Our Lady of the Iguanas, by Alex Pruteanu
Señora de las Iguanas
It’s a straight line across the Isthmus of Tehuantepec, north to southeast.
(I still love Mexico.)
You go from Veracruz right down to Juchitan de Zacagoza.
You go in a yellow 1968 Volkswagen Beetle with a broken cassette player and a furry rabbit’s foot dangling from the rearview.
You go past adobe and mud huts and smoke an Indonesian black clove.
There is no illusion of time, just the Mexican countryside rolling at one hundred kilometers an hour.
You think: this is what it’s like in my own country, so you’re not shocked when you see outhouses, poverty, clotheslines.
I love Mexico.
Misery is somehow transcended here.
By what? By whom?
In Juchitan you hit the Pacific Ocean where you catch the sun going into the water.
Coronita beer is five cents at the Salvador bar where a beautiful, brown, Mexican woman with a missing front tooth smiles and serves you even though you’re sixteen years old.
Juchitan is in Oaxaca province.
It’s an ancient, communal, matriarchal society.
It’s fiercely independent.
Everything that is run by women is beautiful.
Everything that is done by women is beautiful.
The goat’s dance precedes the slaughter, and even that is sadly prepossessing and resplendent.
You watch the blade slowly go into the flesh and don’t turn away.
Grandfather did it that way, too.
Only he needed help to hold down the swine.
And the animal’s cries were horrendous.
Do you remember that?
I told you about that; about how when I was a child, I’d run to the room at the back of the house and cover my ears and hum.
But the women even slaughter beautifully.
They give life so elegantly.
And take it back just the same.
You are in Juchitan to try to see through Graciela Iturbide’s eyes.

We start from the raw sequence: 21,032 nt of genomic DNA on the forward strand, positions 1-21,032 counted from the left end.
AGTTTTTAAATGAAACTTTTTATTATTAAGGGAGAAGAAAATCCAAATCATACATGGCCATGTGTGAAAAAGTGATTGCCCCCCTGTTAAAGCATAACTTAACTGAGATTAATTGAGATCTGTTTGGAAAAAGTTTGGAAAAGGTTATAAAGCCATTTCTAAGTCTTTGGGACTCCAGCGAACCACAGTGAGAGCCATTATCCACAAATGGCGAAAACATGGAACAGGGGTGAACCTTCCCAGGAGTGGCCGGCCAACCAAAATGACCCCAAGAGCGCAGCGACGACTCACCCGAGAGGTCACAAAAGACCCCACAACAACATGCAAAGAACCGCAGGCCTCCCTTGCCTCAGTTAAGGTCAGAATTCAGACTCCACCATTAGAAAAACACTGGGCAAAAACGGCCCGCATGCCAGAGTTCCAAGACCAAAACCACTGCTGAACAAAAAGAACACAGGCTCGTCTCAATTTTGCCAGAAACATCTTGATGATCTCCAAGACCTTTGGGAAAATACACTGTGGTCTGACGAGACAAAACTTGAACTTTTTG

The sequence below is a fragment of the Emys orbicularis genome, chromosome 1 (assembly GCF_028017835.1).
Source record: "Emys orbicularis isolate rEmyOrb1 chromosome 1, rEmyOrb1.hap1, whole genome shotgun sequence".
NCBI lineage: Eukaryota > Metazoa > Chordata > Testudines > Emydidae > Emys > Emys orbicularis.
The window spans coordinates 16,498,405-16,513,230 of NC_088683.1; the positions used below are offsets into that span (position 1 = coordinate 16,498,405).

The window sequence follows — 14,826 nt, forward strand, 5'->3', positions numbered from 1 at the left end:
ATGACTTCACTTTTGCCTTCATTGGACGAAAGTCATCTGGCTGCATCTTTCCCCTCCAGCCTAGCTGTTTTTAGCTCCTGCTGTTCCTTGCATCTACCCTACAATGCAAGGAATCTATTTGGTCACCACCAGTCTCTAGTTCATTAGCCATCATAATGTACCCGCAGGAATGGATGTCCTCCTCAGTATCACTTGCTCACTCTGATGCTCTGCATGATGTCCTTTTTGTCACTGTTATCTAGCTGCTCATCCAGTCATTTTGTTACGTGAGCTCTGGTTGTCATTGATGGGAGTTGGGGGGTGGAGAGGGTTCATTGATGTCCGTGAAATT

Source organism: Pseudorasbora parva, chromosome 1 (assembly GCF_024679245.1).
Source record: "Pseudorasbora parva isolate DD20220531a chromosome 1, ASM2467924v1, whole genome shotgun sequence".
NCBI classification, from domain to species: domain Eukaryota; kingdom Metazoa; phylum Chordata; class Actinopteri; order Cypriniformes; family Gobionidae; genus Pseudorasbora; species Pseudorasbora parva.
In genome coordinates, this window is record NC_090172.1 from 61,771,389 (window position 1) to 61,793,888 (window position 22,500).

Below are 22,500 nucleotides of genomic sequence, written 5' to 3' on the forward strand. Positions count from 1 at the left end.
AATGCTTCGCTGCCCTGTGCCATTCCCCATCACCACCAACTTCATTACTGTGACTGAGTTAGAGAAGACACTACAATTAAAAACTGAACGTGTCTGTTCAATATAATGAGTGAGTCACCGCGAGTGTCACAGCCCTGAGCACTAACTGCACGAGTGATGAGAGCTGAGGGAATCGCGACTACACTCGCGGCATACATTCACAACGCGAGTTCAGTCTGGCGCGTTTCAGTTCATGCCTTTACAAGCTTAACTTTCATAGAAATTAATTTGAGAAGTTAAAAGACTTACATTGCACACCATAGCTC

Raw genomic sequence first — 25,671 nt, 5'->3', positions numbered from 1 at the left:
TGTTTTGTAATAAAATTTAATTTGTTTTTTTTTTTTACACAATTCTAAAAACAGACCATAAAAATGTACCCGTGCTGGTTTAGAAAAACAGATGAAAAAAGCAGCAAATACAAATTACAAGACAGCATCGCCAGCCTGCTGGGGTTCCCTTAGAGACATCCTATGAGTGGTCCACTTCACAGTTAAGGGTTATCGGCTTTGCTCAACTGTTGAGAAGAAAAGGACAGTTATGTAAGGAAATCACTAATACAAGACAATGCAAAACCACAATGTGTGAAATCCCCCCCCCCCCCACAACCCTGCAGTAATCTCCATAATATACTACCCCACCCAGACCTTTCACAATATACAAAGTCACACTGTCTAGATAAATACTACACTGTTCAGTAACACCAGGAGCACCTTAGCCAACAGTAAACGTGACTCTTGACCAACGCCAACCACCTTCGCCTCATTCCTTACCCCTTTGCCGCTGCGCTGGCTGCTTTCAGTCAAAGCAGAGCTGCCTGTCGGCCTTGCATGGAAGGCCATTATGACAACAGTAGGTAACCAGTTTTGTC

Only you cannot.
You can just recall her photographs.
And listen to the women of the town spin their tales: Long ago there were two hunchbacks. One was kind but the other was mean and spiteful. The two hunchbacks could not work in the village because everybody made fun of them; therefore they went into the hills to cut wood. That is, the kind one cut all the wood since the mean and spiteful one was very lazy and was always telling his companion:
–Ay!, how sick I am today. It is better if you go and cut the wood this week.
His partner, being kind-hearted, would go into the mountains and do all the work week after week…
That was Domingo Siete.
Well, part of it.
The woman who sat with me and told me that tale also used a needle to dig out a splinter from under my skin.
On my finger.
She sterilized it in the fire in her home.
She told other stories while she worked the needle into the flesh and somehow never drew blood.
El Principe Oso, Blanca Flor, El Conejito Verde.
And El Chupacabra.
Not the tale, but the drink.
Banana, orange juice, pineapple juice, guava juice, and rum.
Clemencia y José:
–Very long ago there lived a couple who had a daughter named Clemencia. The mother, who was a witch, did not like Clemencia because she said the girl was a fool who was always going to church…
A fool. Always going to church.
She tells you about Graciela Iturbide.
–She went back to your country to photograph Texas.
–That is not my country. I don’t have a country.
And then she laughs because she knows you’re just a child.
Speaking in child tongues.
Speaking child words.
–Mi hijo, everybody belongs somewhere. Even if in the end, it’s just in the earth.
Other short story by Alex M Pruteanu: http://yareah.com/?p=1922